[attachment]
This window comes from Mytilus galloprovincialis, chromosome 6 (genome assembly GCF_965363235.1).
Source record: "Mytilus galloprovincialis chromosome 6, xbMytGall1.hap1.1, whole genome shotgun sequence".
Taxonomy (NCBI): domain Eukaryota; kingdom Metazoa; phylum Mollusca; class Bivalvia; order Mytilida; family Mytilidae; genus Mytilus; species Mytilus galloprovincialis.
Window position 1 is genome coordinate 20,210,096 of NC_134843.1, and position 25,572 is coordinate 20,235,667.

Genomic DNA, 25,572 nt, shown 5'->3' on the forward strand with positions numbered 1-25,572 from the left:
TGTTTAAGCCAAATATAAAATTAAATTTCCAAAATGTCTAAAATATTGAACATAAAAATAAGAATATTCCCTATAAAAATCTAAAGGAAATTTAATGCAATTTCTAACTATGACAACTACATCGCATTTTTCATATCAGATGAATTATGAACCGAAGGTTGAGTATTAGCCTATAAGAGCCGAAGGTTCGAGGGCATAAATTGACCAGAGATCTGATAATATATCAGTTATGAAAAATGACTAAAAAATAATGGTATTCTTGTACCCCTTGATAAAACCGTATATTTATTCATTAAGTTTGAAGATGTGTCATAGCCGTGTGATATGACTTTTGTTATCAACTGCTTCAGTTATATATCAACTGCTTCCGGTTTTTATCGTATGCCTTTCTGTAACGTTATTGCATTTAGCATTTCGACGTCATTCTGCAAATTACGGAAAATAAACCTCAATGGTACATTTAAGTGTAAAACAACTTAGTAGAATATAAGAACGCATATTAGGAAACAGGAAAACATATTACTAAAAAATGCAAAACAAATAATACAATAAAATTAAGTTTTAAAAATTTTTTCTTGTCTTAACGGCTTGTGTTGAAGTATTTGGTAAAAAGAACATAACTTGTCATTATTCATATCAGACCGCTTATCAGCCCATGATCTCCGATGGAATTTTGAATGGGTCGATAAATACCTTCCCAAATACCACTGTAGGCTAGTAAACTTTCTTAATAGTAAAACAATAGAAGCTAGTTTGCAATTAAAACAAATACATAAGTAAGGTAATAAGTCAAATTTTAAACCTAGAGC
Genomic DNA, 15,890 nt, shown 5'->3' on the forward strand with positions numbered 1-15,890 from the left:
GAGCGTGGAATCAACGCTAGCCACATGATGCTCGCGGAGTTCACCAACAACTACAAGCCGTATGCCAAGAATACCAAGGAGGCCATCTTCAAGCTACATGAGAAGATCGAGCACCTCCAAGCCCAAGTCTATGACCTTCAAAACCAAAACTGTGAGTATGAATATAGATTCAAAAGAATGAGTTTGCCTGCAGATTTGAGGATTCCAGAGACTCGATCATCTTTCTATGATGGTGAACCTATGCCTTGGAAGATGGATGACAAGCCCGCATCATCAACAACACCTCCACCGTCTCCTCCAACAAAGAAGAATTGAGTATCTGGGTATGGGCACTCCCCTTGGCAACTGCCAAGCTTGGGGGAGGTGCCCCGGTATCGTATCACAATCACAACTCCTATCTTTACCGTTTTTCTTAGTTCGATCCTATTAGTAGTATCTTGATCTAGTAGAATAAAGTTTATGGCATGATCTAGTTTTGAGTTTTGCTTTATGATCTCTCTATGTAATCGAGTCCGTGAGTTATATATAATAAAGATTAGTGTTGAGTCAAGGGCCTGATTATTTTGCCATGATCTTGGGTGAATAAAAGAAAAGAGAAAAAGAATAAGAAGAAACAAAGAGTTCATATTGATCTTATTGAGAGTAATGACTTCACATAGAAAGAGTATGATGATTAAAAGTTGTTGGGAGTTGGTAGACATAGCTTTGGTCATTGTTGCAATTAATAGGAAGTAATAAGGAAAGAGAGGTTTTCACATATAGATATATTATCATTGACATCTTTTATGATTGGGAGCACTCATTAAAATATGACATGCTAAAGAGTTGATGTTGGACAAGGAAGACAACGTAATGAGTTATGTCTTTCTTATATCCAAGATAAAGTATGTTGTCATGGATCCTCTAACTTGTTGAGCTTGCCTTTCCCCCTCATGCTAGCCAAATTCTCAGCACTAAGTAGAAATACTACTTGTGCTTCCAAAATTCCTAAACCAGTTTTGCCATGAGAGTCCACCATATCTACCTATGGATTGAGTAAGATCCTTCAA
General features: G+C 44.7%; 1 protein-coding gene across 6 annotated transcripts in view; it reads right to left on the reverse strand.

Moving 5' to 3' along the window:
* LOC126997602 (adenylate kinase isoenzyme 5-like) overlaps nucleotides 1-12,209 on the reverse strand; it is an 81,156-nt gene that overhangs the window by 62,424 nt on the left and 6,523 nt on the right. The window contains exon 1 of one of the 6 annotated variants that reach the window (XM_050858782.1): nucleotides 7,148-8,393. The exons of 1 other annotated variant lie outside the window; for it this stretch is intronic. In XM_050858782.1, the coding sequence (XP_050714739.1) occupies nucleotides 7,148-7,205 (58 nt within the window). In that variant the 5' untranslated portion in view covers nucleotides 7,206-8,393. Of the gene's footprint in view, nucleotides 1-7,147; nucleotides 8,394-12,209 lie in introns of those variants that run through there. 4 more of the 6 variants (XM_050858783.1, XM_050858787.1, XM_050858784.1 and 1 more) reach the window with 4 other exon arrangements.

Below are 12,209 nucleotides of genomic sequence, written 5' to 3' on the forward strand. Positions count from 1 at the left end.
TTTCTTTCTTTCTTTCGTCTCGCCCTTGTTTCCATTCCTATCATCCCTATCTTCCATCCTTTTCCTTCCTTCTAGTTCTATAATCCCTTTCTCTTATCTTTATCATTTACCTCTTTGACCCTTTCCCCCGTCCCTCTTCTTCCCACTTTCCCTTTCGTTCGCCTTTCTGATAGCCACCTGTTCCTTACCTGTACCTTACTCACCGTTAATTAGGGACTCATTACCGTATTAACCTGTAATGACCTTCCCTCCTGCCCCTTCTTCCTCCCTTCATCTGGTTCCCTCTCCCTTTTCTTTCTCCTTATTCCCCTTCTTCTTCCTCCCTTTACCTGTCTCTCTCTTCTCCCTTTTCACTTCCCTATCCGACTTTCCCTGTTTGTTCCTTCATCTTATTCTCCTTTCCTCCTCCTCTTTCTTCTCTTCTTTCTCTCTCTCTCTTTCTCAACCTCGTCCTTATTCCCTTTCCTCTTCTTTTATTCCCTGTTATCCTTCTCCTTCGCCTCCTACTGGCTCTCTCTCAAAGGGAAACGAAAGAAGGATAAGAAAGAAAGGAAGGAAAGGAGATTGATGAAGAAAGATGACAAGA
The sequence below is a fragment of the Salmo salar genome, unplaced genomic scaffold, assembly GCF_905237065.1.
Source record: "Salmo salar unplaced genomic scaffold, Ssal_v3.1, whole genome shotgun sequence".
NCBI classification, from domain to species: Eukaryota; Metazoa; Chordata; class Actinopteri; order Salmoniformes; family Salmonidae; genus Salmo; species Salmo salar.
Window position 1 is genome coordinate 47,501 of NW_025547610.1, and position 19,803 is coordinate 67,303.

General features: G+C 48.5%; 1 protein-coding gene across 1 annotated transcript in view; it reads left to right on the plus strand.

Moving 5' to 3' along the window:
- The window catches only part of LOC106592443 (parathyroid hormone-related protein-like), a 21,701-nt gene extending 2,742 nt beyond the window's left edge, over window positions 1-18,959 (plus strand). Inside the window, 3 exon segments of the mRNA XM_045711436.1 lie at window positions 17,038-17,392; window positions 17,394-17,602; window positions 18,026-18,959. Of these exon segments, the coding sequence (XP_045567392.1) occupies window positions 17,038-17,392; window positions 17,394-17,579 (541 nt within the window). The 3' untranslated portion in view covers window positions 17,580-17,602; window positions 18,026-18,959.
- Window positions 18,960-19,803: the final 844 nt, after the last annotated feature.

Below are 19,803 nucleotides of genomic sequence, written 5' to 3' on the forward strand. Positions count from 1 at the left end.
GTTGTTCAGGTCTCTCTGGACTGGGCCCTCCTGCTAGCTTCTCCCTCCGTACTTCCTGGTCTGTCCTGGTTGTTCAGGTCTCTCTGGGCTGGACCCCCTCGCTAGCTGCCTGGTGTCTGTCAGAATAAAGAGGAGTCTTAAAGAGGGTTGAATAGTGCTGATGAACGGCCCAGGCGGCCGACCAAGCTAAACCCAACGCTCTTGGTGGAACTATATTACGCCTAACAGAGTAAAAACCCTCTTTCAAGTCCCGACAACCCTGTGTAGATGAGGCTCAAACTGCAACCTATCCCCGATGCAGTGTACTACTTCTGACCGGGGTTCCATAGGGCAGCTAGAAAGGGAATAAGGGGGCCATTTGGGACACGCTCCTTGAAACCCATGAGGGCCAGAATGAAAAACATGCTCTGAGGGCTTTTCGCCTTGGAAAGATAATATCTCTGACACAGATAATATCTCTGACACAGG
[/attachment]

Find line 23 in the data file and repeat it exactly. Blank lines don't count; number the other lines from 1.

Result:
GTTGTTCAGGTCTCTCTGGACTGGGCCCTCCTGCTAGCTTCTCCCTCCGTACTTCCTGGTCTGTCCTGGTTGTTCAGGTCTCTCTGGGCTGGACCCCCTCGCTAGCTGCCTGGTGTCTGTCAGAATAAAGAGGAGTCTTAAAGAGGGTTGAATAGTGCTGATGAACGGCCCAGGCGGCCGACCAAGCTAAACCCAACGCTCTTGGTGGAACTATATTACGCCTAACAGAGTAAAAACCCTCTTTCAAGTCCCGACAACCCTGTGTAGATGAGGCTCAAACTGCAACCTATCCCCGATGCAGTGTACTACTTCTGACCGGGGTTCCATAGGGCAGCTAGAAAGGGAATAAGGGGGCCATTTGGGACACGCTCCTTGAAACCCATGAGGGCCAGAATGAAAAACATGCTCTGAGGGCTTTTCGCCTTGGAAAGATAATATCTCTGACACAGATAATATCTCTGACACAGG